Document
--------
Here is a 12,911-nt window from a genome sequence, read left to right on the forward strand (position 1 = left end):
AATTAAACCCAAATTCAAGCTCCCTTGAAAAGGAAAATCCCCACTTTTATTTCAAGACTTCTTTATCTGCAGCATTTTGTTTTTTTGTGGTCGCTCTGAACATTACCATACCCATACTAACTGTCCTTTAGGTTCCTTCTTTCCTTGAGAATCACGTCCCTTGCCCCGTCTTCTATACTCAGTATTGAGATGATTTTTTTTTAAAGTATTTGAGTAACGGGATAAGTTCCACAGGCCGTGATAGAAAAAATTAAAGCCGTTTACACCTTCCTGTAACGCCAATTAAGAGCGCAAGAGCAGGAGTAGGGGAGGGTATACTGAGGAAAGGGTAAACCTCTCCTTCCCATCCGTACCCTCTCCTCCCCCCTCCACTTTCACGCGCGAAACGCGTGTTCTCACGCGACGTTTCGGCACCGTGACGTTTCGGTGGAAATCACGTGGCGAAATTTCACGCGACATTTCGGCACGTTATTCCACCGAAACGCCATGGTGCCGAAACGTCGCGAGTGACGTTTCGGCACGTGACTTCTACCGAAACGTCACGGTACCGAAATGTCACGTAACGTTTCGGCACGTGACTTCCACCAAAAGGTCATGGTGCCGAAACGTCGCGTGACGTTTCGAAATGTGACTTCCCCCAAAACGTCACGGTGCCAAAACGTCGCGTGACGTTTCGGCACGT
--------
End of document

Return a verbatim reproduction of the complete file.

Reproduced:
Here is a 12,911-nt window from a genome sequence, read left to right on the forward strand (position 1 = left end):
AATTAAACCCAAATTCAAGCTCCCTTGAAAAGGAAAATCCCCACTTTTATTTCAAGACTTCTTTATCTGCAGCATTTTGTTTTTTTGTGGTCGCTCTGAACATTACCATACCCATACTAACTGTCCTTTAGGTTCCTTCTTTCCTTGAGAATCACGTCCCTTGCCCCGTCTTCTATACTCAGTATTGAGATGATTTTTTTTTAAAGTATTTGAGTAACGGGATAAGTTCCACAGGCCGTGATAGAAAAAATTAAAGCCGTTTACACCTTCCTGTAACGCCAATTAAGAGCGCAAGAGCAGGAGTAGGGGAGGGTATACTGAGGAAAGGGTAAACCTCTCCTTCCCATCCGTACCCTCTCCTCCCCCCTCCACTTTCACGCGCGAAACGCGTGTTCTCACGCGACGTTTCGGCACCGTGACGTTTCGGTGGAAATCACGTGGCGAAATTTCACGCGACATTTCGGCACGTTATTCCACCGAAACGCCATGGTGCCGAAACGTCGCGAGTGACGTTTCGGCACGTGACTTCTACCGAAACGTCACGGTACCGAAATGTCACGTAACGTTTCGGCACGTGACTTCCACCAAAAGGTCATGGTGCCGAAACGTCGCGTGACGTTTCGAAATGTGACTTCCCCCAAAACGTCACGGTGCCAAAACGTCGCGTGACGTTTCGGCACGT